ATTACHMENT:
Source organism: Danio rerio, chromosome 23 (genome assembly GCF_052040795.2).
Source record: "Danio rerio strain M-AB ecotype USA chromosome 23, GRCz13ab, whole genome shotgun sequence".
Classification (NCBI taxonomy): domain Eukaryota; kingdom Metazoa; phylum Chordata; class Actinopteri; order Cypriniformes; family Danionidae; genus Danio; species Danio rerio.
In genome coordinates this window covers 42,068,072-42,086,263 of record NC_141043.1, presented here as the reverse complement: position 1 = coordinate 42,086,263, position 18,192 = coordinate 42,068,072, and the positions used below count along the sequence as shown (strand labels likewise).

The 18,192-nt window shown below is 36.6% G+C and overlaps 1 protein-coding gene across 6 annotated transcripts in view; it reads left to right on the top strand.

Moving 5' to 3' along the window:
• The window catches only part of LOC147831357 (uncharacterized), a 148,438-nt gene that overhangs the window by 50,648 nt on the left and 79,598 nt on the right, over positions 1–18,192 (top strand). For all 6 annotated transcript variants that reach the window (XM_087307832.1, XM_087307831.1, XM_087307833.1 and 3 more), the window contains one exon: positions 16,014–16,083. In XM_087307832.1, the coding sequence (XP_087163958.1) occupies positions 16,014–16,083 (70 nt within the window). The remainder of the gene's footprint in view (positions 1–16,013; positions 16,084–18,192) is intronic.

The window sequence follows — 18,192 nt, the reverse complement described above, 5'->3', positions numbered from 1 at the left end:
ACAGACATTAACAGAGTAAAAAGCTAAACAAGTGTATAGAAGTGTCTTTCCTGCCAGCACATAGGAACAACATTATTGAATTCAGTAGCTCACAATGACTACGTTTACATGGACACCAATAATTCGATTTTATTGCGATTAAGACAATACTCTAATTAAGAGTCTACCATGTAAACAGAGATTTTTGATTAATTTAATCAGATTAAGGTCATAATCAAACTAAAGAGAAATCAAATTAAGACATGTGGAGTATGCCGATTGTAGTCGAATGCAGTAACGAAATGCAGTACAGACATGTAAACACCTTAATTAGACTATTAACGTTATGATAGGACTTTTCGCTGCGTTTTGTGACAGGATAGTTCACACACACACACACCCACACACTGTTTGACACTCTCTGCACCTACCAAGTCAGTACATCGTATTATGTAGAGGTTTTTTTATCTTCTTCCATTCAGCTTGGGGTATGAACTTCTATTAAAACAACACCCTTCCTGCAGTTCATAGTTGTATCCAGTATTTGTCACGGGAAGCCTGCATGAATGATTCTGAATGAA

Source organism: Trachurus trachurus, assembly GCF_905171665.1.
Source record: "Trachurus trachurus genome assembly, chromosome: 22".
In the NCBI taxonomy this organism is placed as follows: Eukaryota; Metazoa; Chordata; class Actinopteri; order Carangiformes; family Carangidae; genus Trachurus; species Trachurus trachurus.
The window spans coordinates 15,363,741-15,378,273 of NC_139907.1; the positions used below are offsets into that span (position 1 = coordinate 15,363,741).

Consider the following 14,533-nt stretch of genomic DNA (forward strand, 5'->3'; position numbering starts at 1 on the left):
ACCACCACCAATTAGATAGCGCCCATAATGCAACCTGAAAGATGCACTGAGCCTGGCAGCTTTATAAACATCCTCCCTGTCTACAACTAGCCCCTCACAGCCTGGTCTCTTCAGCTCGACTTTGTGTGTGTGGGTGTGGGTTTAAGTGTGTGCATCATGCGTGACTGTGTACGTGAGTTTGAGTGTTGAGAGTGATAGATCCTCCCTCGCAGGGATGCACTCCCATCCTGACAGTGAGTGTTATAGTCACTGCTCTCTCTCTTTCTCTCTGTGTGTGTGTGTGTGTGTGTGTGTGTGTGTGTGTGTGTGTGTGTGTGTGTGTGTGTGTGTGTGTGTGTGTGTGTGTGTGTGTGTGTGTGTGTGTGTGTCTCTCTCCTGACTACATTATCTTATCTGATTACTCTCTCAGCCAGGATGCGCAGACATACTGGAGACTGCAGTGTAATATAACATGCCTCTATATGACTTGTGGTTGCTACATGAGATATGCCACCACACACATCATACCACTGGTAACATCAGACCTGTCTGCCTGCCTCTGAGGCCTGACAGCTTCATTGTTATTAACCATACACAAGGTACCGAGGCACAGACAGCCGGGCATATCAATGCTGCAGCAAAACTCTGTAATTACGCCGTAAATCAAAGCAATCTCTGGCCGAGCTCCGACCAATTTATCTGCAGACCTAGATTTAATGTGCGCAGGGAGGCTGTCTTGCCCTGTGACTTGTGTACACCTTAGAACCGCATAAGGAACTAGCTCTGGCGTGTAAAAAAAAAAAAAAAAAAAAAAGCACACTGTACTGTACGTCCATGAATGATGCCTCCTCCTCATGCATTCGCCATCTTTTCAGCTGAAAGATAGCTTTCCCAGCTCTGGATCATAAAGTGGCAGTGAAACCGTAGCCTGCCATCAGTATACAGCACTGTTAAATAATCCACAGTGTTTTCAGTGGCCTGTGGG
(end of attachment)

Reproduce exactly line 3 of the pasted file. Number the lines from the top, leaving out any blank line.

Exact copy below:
Classification (NCBI taxonomy): domain Eukaryota; kingdom Metazoa; phylum Chordata; class Actinopteri; order Cypriniformes; family Danionidae; genus Danio; species Danio rerio.